“On previous trips the pirates have stolen valuables, killed people, raped and abducted girls… the women work frantically to ugly themselves up by smearing black charcoal paste on their faces and bodies. With ashen faces, some of the younger, prettier girls reach into the bags we have vomited into and scoop out handfuls of it to smear on their hair and clothes.”
In this excerpt from First They Killed My Father: A Daughter of Cambodia Remembers, Loung Ung recounts one of many trials she faced in her journey to America. Not even ten years old when she encountered these pirates en route to Thailand, a common detour for Cambodians pursuing refugee status in the United States, Loung had spent the majority of her short life fleeing violence under the brutal Khmer Rouge Regime. Since the Communist takeover on April 17 th , 1975, Loung had watched the merciless and systematic murder of nearly a fourth of Cambodia’s people. Loung’s memoir has been translated into nine languages and recently converted into a movie. She has worked to shed light on the Cambodian Genocide, too often overshadowed and forgotten in world history. Even deep into the 21 st century, slow legal processes and outright neglect have allowed criminals like Pol Pot and Ieng Thirith, top leaders of the Khmer Rouge, to die in custody without ever facing justice for their inhumanity.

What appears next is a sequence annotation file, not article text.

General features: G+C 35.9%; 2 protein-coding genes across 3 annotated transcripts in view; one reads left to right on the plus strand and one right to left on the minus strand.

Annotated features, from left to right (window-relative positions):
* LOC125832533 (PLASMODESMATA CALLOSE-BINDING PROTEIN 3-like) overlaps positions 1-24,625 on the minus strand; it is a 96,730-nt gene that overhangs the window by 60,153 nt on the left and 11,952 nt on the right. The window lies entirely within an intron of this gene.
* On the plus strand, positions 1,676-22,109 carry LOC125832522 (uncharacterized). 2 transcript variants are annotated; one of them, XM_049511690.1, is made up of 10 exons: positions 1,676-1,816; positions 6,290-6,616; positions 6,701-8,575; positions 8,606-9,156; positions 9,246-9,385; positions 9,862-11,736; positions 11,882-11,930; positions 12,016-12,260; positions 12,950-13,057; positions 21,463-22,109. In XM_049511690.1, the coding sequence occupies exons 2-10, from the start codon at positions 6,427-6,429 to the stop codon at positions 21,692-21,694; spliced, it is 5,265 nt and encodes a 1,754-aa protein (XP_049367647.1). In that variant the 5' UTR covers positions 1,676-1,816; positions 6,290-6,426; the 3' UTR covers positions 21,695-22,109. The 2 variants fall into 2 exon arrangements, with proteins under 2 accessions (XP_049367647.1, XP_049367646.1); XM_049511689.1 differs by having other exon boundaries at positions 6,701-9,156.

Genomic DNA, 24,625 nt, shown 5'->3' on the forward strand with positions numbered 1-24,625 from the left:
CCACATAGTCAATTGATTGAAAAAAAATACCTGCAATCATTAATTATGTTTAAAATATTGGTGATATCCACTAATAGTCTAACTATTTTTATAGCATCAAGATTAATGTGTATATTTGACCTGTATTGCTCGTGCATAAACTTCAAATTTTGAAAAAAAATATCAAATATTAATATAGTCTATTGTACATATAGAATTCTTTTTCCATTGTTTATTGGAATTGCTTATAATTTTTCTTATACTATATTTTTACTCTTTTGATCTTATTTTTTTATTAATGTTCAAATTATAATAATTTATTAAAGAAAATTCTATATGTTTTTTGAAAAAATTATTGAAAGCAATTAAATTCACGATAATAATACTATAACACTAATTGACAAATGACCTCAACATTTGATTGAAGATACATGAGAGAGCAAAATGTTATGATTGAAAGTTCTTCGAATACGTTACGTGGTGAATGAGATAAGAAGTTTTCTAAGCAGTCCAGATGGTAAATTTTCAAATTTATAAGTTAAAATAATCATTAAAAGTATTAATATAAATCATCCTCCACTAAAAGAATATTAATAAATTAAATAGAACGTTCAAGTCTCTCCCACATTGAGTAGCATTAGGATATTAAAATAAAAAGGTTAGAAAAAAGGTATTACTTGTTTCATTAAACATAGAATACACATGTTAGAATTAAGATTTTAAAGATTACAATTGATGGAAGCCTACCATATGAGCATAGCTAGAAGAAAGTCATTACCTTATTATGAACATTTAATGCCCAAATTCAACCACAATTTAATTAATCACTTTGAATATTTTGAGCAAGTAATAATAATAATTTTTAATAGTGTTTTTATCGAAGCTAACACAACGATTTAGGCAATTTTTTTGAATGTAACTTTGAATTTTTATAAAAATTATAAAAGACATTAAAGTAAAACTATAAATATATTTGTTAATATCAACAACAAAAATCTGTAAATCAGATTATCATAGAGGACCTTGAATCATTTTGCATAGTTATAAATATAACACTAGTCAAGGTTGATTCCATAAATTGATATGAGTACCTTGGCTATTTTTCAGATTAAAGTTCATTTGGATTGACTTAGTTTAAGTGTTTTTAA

Loung Ung’s sequel, Lucky Child, outlines the struggles she faced as a child immigrant who fled the war-torn jungles of Southeast Asia to the snowy hills of Vermont. Since coming to the US, she has graduated college, been reunited with her family abroad, and inspired millions to engage in activism. She now resides in the Ohio with her husband and has spent her life doing a variety of altruistic work that includes working at a Maine shelter for abused women, with the Vietnam Veterans of America Foundation, and doing landmine research with the Peace Action Education Fund.